On the Fence

Page 5


I held my hand above the fence, then he walked straight to me. “You okay?”
He sat down and leaned his back against the boards. I did the same. “My dad just came home . . . drove home . . . drunk out of his mind. I almost wish your dad had seen him driving so he could’ve hauled him in.”
“Why does he feel the need to wake you and your mom up when he’s like that?”
“Because apparently he remembers everything he hates about us when he’s drunk and has an overwhelming desire to share his feelings.”
“That sucks.” The night was warm, and I let it fill my lungs. I pulled on a string hanging off the bottom of my cotton pants. “So you come outside when he’s like this?”
“Usually. I find that if I walk away he eventually cools down. My mom still hasn’t learned that lesson after all these years.”
We went quiet, leaving only the sound of muffled yelling coming from his house. “Is she . . . he won’t hurt her . . . will he?”
“No,” Braden said darkly.
I leaned my head back against the fence. His parents either went to bed or stopped screaming because I couldn’t hear them anymore.
Braden’s voice was lighter when he asked, “And what brings you out on this fine evening?”
“Couldn’t sleep.”
“Really? The soundest sleeper in the universe couldn’t sleep? Why?”
“Stupid job messed with my schedule. I didn’t get a chance to run tonight.”
“Oh yeah, the job. I heard about this miraculous event. How did it go?”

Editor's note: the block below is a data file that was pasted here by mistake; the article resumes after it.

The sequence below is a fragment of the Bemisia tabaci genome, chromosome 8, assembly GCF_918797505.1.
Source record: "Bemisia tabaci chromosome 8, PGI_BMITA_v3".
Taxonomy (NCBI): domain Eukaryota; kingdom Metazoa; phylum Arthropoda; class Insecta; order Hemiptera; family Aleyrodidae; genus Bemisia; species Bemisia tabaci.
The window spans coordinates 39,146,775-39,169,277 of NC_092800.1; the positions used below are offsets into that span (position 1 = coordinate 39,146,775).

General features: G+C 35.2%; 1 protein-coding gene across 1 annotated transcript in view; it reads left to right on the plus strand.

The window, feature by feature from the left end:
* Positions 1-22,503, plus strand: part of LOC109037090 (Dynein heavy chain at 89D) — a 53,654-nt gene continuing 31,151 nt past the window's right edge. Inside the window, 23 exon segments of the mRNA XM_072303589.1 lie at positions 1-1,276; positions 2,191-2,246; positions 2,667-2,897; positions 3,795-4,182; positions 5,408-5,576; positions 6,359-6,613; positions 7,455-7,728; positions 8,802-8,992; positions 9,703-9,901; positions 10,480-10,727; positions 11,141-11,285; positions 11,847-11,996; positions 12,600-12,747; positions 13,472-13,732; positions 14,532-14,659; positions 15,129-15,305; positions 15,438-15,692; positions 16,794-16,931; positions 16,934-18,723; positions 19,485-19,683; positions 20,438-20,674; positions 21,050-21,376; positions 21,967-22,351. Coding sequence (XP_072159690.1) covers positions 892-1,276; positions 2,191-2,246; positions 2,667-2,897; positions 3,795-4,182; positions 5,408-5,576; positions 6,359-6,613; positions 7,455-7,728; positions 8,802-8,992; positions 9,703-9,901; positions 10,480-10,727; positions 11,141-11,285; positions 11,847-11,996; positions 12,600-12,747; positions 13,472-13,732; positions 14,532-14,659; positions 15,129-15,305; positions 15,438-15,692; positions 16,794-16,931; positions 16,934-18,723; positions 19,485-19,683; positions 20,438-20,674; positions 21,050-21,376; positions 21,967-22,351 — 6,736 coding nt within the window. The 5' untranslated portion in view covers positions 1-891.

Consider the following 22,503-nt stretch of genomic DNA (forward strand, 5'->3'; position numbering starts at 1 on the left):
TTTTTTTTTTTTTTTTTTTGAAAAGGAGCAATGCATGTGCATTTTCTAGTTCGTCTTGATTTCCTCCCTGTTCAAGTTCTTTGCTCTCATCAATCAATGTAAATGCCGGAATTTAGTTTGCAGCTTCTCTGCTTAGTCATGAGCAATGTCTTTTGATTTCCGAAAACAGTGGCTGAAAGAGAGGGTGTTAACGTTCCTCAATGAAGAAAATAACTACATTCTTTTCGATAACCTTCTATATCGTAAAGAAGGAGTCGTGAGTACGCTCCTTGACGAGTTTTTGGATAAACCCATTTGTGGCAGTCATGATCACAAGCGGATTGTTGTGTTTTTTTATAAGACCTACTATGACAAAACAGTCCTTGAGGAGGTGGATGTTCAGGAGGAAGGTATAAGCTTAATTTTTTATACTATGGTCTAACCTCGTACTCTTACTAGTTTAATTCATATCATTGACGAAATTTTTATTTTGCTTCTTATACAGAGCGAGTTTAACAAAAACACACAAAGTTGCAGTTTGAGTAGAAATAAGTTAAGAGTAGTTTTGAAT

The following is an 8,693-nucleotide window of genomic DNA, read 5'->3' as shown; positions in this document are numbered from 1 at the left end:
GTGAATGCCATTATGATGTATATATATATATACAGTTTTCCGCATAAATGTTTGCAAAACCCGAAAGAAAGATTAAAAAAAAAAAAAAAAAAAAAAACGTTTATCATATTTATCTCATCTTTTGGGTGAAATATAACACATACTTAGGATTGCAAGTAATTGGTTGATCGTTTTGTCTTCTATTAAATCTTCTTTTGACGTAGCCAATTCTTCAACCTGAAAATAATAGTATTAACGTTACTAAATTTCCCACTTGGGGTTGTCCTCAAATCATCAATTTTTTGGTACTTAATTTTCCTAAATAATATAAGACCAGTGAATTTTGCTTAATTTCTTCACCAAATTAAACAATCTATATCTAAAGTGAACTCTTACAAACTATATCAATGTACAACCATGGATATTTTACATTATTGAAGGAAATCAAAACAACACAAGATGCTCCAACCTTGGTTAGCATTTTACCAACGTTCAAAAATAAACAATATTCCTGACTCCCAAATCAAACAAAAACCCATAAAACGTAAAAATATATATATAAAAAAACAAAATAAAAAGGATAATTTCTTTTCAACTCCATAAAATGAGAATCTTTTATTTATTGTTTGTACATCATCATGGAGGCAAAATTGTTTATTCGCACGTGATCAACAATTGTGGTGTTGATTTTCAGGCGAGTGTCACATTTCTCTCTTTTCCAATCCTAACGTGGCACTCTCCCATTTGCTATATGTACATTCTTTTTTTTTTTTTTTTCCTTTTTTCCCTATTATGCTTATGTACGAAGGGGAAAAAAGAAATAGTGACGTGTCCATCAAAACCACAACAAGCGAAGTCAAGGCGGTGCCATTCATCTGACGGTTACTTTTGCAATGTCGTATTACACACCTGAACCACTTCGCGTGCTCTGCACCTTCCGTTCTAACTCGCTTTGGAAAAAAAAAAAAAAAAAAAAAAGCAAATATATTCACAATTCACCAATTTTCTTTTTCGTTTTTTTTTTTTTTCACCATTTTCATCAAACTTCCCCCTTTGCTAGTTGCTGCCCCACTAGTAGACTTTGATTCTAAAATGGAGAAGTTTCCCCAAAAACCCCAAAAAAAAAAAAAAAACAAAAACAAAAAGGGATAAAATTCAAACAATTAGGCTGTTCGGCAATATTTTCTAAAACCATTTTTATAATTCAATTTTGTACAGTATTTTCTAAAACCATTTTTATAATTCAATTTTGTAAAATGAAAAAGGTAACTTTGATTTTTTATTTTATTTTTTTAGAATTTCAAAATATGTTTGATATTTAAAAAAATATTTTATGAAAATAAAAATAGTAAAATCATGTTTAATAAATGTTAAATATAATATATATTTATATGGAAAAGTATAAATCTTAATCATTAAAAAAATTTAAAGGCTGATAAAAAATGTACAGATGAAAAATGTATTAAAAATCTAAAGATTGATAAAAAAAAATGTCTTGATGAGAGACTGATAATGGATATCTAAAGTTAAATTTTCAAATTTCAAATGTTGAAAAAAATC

“It was sheer torture. I’m counting down the days until I earn the five hundred bucks necessary to be done with this sentence.”
“Didn’t your dad say something about a hundred bucks a month after that too, though? For insurance or something?”
I groaned. “You’re right. I guess I’ll have to earn another couple hundred and hope I can plea-bargain after that. I think when school starts, that will be a huge argument against having a job.”
“I’m sure you’ll figure out something.”
Stillness took over for a while, and just when I started to think he’d fallen asleep there against the fence, he said, “You playing ball tomorrow?”
“Of course. You?”
“Yeah. Are you playing for the team this year at school?”
I nodded, even though he couldn’t see me. “Uh-huh. Can’t wait for it to start. Talk about exhaustion. School, basketball, gym, homework, bed—now that’s a schedule my body likes.”
Crap. The problem with talking to his disembodied voice was that it made me less guarded. It didn’t feel like I was talking to anyone but the sky. “I just like to sleep good. None of this waking-up-at-three-a.m. crap.”
“Heck yeah,” he said in his best imitation of me (which wasn’t very good). Every time I substituted a bad word with a milder one, he made fun of me by doing his own bad-to-less-bad word substitution. His taunts weren’t going to pressure me into changing things. I was more scared of my dad’s no-cussing rule than I was of Braden laughing at me for it.
“I knew you were going to say that,” I said.
“Oh, really? You knew I was going to say ‘Heck yeah’?”
“Well, some variation of it.”
“You think you know me so well, huh?”
“Yep. Every last annoying habit.”
He gave a single laugh. “Well, it goes both ways. Actually, I probably know you better.”